What starts with a fairly simple plot, evolves into an odyssey through the fascinating and believable dystopian world of Metro 2033's Russia. Feeling the constant danger in eerie abandoned subway stations or at the apocalyptic surface with its monsters is effectively executed.
Curiosity about what awaits you at each new chapter almost never lets up during this odyssey.
Along with it, the great and very convincing atmosphere of the Metro world and its citizens make exploring the world and listening to what characters actually have to say quite interesting. It all blends very well into the theme of survival that is further enhanced through Last Light's gameplay. Regarding the storytelling, the decision to have Artyom be a mute protagonist (except during loading screens) and some unfittingly placed nudity just for the sake of being a mature game happen to be obvious goofy downsides here.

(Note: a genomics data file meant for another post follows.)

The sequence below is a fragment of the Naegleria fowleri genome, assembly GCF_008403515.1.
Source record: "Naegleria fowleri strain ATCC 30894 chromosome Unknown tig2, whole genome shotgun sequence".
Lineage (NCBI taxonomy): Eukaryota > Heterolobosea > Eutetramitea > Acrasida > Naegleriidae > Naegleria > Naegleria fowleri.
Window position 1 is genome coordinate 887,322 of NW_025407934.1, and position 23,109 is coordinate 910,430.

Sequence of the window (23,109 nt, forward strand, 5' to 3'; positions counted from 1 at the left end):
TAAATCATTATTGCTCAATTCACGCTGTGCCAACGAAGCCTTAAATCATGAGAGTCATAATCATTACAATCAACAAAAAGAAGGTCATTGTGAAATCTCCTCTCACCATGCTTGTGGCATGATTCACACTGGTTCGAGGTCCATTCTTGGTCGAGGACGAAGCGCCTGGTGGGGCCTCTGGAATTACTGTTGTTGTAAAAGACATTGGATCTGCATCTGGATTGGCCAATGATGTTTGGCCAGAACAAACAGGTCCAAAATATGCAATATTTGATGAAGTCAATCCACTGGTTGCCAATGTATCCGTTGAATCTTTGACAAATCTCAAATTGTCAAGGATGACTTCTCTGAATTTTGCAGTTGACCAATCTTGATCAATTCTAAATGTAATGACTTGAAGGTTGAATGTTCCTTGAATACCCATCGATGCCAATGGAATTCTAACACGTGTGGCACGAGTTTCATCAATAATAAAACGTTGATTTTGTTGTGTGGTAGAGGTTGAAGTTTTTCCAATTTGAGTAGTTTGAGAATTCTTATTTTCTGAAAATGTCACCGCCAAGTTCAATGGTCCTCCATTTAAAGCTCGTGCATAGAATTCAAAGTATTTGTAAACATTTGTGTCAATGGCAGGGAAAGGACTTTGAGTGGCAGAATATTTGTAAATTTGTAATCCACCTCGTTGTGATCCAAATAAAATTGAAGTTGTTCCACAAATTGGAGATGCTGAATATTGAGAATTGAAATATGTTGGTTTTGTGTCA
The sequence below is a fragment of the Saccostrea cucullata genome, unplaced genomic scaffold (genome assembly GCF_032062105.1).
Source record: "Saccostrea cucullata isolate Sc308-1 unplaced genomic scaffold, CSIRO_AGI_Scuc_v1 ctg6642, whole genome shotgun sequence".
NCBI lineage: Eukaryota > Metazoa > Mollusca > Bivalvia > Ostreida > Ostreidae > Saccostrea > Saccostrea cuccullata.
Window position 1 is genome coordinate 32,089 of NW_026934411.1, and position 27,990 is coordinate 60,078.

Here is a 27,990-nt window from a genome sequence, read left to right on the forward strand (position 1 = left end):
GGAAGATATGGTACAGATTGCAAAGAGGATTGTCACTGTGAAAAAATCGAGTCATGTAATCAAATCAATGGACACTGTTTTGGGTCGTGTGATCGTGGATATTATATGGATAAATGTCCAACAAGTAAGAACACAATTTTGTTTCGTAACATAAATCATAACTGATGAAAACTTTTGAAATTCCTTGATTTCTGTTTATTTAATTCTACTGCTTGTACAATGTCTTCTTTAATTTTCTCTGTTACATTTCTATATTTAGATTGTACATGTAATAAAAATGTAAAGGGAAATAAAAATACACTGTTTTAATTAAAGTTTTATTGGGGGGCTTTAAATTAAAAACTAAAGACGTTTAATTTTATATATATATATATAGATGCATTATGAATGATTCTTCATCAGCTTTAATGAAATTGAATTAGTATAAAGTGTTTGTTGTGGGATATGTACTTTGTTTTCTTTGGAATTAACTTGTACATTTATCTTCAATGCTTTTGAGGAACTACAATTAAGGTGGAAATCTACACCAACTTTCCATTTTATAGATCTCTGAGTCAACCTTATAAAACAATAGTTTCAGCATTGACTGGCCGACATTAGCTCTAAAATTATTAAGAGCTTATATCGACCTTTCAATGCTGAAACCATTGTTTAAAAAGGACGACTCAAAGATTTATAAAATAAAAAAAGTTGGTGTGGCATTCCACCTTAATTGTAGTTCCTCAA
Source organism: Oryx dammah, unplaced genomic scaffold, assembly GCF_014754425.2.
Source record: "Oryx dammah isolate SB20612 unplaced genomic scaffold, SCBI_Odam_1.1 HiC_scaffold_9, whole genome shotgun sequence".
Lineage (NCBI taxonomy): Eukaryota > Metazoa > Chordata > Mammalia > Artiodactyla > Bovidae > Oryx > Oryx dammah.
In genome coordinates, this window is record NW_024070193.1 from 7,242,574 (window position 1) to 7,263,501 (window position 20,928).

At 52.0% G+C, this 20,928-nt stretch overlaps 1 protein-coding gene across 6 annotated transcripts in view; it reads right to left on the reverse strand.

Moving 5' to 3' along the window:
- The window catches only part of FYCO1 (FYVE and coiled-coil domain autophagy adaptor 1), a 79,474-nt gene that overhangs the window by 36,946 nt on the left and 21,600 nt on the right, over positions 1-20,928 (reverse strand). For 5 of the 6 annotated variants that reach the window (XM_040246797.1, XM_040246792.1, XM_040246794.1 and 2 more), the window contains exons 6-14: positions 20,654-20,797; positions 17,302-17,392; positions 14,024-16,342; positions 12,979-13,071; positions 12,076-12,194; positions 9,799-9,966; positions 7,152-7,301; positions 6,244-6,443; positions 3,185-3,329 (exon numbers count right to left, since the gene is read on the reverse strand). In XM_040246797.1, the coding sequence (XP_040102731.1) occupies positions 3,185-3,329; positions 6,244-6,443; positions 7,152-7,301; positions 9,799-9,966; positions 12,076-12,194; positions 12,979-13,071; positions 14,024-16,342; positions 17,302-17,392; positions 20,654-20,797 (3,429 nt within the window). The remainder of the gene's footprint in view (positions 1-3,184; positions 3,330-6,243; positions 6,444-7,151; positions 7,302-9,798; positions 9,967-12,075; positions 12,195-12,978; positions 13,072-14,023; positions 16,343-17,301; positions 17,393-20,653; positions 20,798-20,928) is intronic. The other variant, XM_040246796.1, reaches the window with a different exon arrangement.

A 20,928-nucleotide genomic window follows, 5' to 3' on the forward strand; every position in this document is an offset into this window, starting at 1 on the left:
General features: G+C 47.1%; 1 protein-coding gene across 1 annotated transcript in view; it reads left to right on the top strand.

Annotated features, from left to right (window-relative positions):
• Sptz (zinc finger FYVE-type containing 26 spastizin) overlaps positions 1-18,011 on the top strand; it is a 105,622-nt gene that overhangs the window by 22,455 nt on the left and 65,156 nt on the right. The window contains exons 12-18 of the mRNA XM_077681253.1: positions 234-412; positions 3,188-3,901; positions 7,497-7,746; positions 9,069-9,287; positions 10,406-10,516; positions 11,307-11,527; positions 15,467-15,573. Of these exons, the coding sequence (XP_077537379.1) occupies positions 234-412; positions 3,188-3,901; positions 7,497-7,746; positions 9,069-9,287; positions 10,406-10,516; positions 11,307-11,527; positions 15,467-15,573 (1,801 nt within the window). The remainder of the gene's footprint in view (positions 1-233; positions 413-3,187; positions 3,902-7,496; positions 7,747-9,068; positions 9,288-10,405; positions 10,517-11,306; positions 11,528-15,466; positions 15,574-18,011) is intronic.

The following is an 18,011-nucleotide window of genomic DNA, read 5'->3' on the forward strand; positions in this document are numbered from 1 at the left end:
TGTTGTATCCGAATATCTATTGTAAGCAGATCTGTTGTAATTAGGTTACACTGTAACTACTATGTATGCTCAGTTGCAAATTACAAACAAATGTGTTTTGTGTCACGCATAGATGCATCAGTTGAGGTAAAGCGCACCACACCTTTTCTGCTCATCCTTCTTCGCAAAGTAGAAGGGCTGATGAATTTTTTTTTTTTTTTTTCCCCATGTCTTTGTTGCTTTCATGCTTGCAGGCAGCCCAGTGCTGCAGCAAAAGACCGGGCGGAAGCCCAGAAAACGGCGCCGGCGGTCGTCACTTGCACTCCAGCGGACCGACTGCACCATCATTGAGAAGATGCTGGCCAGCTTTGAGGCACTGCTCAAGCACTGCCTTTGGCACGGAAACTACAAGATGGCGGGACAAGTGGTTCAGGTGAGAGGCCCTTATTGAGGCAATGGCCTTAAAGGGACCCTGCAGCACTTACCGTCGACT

Sadly, some aspects about Last Light's story are hinted at or just shown to little of. While the story starts out interestingly enough introducing different rivaling fractions and groups in the Metro network like the Nazis and Communists, the game avoids going into further detail about them and rather focuses on fairly boring supernatural themes the entire second half of the campaign.
This leaves a bittersweet taste, because it's obvious that the game's great potential hasn't been used the proper way and that it instead focused on clichee supernatural ghost visions.
And while the ending more or less ties up all loose ends, it's extremely obvious that the final segment has been rushed beyond believe and forces a very abrupt conclusive ending.

A journey through a fascinating world.


Metro: Last Light might look like a standard shooter to most people, although it really wants to present itself as a STEALTH-shooter, which is more said than actually done.

On the linear 9-10 hour campaign, the player is able to take out groups of enemies stealthily. The game encourages the player to play this certain way to conserve ammo and to use darkness to his advantage. By shooting out lights or removing lightbulbs, darkness can be triggered to hide in or to attack out from the shadows. The stealth aspect gets further underlined by the excellent lighting work in the game.